During the second year of my Associateship, I was awarded a residency at Domaine de Boisbuchet in Lessac France through JamFactory’s philanthropic group the Medici collective. While at Domaine de Boisbuchet I was lucky enough to participate in a workshop with Chris Schanck who encouraged me to keep pushing my experimental work further and work across multiple materials.
Since then I have been balancing a career making speculative sculptural pieces and paintings for exhibitions, and more traditional furniture and joinery work.
Tell us about your work – what is the driving philosophy behind what you do?
I think curiosity would be the driving force behind what I do, I really love to use projects as an opportunity to learn and develop new skills, I always aim to do all of the fabrication work in-house and problem-solve through trial and error which also informs the pieces as I work.
Can you share some insight into your creative process – when are you most in the zone?
I usually start with some crude sketches and then go to rough scale models to get proportion and composition figured out, if I’m making a more traditional piece I will draw some of the joinery details 1:1 by hand to use as a reference, and if I’m working in steel I’ll make CAD drawings to get work laser cut if needed but I try to avoid any computer work if I can.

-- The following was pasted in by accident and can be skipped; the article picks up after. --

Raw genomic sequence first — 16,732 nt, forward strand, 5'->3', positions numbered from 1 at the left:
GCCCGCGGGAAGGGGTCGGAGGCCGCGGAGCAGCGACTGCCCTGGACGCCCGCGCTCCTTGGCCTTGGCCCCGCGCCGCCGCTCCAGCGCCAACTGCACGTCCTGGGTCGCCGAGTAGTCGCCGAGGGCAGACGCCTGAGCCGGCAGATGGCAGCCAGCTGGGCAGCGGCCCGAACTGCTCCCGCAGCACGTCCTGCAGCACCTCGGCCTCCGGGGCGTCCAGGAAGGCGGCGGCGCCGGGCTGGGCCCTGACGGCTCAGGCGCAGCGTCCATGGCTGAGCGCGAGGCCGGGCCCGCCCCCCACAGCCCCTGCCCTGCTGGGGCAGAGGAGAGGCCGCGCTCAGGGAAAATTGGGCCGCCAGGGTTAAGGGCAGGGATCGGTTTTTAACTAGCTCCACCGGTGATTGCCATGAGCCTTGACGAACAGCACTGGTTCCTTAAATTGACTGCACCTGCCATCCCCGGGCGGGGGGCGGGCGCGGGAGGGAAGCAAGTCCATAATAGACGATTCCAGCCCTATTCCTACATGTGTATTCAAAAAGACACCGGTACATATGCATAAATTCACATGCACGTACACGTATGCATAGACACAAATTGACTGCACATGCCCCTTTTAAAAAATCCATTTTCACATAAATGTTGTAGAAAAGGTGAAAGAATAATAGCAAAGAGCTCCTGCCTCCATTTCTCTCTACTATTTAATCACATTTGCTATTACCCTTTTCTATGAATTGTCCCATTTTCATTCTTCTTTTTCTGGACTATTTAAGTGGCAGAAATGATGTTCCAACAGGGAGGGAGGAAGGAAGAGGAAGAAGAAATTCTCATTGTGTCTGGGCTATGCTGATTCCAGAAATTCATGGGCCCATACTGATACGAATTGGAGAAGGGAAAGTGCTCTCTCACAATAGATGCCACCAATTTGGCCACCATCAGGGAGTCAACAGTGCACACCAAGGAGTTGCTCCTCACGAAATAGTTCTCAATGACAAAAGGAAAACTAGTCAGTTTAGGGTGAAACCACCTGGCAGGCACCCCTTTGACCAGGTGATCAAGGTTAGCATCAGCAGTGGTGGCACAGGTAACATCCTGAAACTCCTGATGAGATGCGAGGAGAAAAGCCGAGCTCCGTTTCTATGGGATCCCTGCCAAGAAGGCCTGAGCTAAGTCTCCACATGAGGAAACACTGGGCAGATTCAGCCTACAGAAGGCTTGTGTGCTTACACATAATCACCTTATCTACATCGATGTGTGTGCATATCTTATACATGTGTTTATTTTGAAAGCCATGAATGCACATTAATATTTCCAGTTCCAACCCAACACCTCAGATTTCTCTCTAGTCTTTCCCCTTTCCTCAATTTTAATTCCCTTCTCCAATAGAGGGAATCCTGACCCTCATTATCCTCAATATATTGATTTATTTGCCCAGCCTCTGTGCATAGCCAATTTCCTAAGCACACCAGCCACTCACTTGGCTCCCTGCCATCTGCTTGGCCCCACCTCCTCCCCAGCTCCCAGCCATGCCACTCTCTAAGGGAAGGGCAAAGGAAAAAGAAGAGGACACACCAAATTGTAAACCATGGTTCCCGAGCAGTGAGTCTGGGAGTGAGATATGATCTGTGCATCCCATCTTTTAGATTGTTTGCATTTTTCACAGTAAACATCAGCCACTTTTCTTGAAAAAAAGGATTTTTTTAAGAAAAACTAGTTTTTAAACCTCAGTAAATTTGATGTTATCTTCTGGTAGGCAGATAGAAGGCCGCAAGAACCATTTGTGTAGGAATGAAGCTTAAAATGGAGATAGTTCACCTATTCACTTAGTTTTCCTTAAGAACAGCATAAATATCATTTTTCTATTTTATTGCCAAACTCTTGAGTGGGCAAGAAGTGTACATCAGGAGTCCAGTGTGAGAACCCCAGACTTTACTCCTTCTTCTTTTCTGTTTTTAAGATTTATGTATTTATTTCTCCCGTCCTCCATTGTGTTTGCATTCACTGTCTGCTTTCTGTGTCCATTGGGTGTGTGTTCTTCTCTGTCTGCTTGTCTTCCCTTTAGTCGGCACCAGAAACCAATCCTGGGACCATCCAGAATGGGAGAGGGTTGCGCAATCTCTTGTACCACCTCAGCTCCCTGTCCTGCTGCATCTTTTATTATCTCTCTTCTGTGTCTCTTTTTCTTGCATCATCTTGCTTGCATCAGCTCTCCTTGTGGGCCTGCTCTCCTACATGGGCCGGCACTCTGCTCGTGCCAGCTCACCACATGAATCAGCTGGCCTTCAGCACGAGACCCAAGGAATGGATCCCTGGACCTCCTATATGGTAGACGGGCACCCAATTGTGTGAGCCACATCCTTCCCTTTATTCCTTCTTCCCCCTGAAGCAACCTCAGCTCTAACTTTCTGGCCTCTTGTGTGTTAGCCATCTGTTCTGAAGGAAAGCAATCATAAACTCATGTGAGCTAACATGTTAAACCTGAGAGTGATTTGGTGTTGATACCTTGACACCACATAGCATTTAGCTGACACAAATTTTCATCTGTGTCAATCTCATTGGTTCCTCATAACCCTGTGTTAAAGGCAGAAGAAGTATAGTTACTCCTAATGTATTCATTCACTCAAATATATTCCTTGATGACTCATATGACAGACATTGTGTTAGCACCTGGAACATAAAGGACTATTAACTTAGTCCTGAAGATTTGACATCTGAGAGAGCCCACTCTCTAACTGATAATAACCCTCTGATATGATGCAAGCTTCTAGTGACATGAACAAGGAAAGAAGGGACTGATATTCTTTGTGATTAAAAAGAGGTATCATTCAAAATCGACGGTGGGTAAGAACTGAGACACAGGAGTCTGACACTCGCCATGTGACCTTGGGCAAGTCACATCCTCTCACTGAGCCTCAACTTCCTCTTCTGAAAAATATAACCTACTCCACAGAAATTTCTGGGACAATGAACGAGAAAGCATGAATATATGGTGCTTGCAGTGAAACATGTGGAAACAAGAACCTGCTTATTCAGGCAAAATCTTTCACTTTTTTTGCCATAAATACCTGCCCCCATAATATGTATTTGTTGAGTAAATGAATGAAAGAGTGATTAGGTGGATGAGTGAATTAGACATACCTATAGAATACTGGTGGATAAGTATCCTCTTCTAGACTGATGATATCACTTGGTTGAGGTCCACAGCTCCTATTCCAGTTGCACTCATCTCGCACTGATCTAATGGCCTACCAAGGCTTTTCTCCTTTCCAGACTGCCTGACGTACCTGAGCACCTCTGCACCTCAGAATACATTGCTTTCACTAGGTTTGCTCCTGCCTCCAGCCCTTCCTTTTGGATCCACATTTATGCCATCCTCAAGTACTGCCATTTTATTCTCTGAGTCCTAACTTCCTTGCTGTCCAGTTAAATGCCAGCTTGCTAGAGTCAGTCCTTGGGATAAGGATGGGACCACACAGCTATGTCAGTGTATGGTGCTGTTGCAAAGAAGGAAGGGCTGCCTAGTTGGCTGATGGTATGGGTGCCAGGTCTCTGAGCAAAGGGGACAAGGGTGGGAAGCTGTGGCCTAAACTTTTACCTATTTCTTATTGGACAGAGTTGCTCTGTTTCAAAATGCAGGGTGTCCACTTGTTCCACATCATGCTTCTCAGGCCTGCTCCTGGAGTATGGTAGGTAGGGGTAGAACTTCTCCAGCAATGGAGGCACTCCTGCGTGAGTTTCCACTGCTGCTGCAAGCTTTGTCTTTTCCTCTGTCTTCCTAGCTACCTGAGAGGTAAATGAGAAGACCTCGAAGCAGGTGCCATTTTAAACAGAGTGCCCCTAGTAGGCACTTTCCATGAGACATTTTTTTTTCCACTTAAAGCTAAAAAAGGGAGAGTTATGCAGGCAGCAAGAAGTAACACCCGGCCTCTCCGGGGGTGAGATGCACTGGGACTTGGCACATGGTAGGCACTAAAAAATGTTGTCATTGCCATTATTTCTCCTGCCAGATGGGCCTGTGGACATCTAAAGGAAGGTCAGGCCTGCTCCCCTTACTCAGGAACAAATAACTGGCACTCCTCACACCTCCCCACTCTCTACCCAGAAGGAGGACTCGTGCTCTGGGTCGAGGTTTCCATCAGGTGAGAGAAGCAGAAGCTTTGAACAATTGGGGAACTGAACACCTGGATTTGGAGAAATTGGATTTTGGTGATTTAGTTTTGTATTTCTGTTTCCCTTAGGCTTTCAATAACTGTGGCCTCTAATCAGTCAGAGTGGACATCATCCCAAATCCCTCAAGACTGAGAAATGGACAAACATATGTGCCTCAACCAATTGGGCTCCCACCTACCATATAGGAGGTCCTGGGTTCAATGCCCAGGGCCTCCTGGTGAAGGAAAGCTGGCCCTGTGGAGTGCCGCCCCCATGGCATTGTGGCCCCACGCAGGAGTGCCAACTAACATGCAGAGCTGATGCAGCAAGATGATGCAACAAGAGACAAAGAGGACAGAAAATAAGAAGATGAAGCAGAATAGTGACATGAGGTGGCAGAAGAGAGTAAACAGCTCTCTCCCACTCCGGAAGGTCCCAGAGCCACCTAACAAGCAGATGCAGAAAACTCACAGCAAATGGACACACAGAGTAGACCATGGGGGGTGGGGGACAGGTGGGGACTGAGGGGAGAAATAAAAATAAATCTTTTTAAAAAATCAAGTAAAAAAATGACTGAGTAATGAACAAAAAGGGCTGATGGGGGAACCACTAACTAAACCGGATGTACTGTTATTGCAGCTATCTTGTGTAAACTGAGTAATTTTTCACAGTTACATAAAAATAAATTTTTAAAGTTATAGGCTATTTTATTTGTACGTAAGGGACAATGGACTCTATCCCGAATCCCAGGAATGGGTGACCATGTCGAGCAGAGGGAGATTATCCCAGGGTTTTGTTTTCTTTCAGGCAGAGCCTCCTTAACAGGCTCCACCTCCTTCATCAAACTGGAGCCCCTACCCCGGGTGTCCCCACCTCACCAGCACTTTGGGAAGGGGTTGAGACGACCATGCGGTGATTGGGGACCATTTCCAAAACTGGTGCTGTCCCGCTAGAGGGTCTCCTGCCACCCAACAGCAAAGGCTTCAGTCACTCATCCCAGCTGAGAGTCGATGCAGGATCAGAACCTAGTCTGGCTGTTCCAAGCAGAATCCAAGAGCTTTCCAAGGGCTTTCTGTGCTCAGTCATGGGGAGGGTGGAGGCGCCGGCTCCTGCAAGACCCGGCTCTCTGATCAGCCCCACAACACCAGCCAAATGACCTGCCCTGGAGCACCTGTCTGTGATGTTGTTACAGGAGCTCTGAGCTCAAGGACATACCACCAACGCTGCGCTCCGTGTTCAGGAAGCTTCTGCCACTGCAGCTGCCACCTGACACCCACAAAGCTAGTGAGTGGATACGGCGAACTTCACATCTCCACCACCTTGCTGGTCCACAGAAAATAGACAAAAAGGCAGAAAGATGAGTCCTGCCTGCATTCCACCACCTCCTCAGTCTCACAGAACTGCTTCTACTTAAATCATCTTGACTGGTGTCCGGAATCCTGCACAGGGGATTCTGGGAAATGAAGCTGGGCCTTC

I will work through a lot of the details as I’m making, removing material or adding elements until I’m happy. I find a lack of a CAD render allows me the freedom to pivot without being too attached to a final outcome.
I try to start early in the day when I’m working on something complicated because my brain doesn’t really do anything good after lunch. I often listen to music or a podcast to help me stay focused which has always been a bit of a challenge.
“I think curiosity would be the driving force behind what I do, I really love to use projects as an opportunity to learn and develop new skills.”
How does design play a role in your life? How do you balance your personal and professional life?